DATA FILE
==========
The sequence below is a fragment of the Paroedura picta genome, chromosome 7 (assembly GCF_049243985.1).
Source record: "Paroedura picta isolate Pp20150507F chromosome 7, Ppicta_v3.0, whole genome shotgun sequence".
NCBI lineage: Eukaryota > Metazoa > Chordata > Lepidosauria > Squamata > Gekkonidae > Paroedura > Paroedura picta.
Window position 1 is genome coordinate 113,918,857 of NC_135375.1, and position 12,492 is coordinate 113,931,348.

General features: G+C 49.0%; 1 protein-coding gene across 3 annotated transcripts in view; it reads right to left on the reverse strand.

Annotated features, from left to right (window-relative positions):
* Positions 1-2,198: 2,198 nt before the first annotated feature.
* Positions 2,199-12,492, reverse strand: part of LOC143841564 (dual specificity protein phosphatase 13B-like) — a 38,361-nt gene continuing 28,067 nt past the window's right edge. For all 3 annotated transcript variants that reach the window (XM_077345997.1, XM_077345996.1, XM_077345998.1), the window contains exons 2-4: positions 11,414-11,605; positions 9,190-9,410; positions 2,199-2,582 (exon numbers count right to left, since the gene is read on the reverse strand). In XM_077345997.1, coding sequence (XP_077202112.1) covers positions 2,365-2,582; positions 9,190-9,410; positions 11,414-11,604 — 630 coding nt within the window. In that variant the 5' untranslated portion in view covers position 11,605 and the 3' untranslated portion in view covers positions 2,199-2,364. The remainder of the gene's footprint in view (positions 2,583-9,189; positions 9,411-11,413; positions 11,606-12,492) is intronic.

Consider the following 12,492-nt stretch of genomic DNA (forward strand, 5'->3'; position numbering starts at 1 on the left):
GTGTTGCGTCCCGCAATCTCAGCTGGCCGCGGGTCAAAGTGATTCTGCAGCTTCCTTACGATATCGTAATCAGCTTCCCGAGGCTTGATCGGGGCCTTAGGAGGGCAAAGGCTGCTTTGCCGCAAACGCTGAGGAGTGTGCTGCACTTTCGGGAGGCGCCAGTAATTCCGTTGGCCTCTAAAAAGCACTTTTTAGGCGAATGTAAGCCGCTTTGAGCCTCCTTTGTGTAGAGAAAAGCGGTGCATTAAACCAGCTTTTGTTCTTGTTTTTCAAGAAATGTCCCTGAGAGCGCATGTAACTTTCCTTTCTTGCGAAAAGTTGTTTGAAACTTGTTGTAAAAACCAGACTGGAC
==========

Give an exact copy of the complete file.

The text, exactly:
The sequence below is a fragment of the Paroedura picta genome, chromosome 7 (assembly GCF_049243985.1).
Source record: "Paroedura picta isolate Pp20150507F chromosome 7, Ppicta_v3.0, whole genome shotgun sequence".
NCBI lineage: Eukaryota > Metazoa > Chordata > Lepidosauria > Squamata > Gekkonidae > Paroedura > Paroedura picta.
Window position 1 is genome coordinate 113,918,857 of NC_135375.1, and position 12,492 is coordinate 113,931,348.

General features: G+C 49.0%; 1 protein-coding gene across 3 annotated transcripts in view; it reads right to left on the reverse strand.

Annotated features, from left to right (window-relative positions):
* Positions 1-2,198: 2,198 nt before the first annotated feature.
* Positions 2,199-12,492, reverse strand: part of LOC143841564 (dual specificity protein phosphatase 13B-like) — a 38,361-nt gene continuing 28,067 nt past the window's right edge. For all 3 annotated transcript variants that reach the window (XM_077345997.1, XM_077345996.1, XM_077345998.1), the window contains exons 2-4: positions 11,414-11,605; positions 9,190-9,410; positions 2,199-2,582 (exon numbers count right to left, since the gene is read on the reverse strand). In XM_077345997.1, coding sequence (XP_077202112.1) covers positions 2,365-2,582; positions 9,190-9,410; positions 11,414-11,604 — 630 coding nt within the window. In that variant the 5' untranslated portion in view covers position 11,605 and the 3' untranslated portion in view covers positions 2,199-2,364. The remainder of the gene's footprint in view (positions 2,583-9,189; positions 9,411-11,413; positions 11,606-12,492) is intronic.

Consider the following 12,492-nt stretch of genomic DNA (forward strand, 5'->3'; position numbering starts at 1 on the left):
GTGTTGCGTCCCGCAATCTCAGCTGGCCGCGGGTCAAAGTGATTCTGCAGCTTCCTTACGATATCGTAATCAGCTTCCCGAGGCTTGATCGGGGCCTTAGGAGGGCAAAGGCTGCTTTGCCGCAAACGCTGAGGAGTGTGCTGCACTTTCGGGAGGCGCCAGTAATTCCGTTGGCCTCTAAAAAGCACTTTTTAGGCGAATGTAAGCCGCTTTGAGCCTCCTTTGTGTAGAGAAAAGCGGTGCATTAAACCAGCTTTTGTTCTTGTTTTTCAAGAAATGTCCCTGAGAGCGCATGTAACTTTCCTTTCTTGCGAAAAGTTGTTTGAAACTTGTTGTAAAAACCAGACTGGAC